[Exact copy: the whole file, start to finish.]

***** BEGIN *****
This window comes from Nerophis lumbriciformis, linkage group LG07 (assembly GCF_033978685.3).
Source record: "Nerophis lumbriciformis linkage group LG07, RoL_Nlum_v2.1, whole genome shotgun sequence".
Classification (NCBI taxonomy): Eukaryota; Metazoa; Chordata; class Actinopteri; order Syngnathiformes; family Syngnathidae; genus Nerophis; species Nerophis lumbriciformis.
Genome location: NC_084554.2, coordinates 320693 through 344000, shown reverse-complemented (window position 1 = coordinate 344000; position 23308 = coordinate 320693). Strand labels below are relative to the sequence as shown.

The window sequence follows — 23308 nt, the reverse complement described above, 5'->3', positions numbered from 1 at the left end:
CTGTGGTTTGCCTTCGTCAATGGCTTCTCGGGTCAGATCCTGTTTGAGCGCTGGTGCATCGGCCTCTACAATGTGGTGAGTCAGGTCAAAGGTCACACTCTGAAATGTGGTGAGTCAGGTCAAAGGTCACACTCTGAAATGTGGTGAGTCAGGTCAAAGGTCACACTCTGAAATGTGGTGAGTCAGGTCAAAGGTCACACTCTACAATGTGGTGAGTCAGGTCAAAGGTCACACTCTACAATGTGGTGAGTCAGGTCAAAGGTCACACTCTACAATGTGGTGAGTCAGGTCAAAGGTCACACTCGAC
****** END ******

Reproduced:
This window comes from Nerophis lumbriciformis, linkage group LG07 (assembly GCF_033978685.3).
Source record: "Nerophis lumbriciformis linkage group LG07, RoL_Nlum_v2.1, whole genome shotgun sequence".
Classification (NCBI taxonomy): Eukaryota; Metazoa; Chordata; class Actinopteri; order Syngnathiformes; family Syngnathidae; genus Nerophis; species Nerophis lumbriciformis.
Genome location: NC_084554.2, coordinates 320693 through 344000, shown reverse-complemented (window position 1 = coordinate 344000; position 23308 = coordinate 320693). Strand labels below are relative to the sequence as shown.

The window sequence follows — 23308 nt, the reverse complement described above, 5'->3', positions numbered from 1 at the left end:
CTGTGGTTTGCCTTCGTCAATGGCTTCTCGGGTCAGATCCTGTTTGAGCGCTGGTGCATCGGCCTCTACAATGTGGTGAGTCAGGTCAAAGGTCACACTCTGAAATGTGGTGAGTCAGGTCAAAGGTCACACTCTGAAATGTGGTGAGTCAGGTCAAAGGTCACACTCTGAAATGTGGTGAGTCAGGTCAAAGGTCACACTCTACAATGTGGTGAGTCAGGTCAAAGGTCACACTCTACAATGTGGTGAGTCAGGTCAAAGGTCACACTCTACAATGTGGTGAGTCAGGTCAAAGGTCACACTCGAC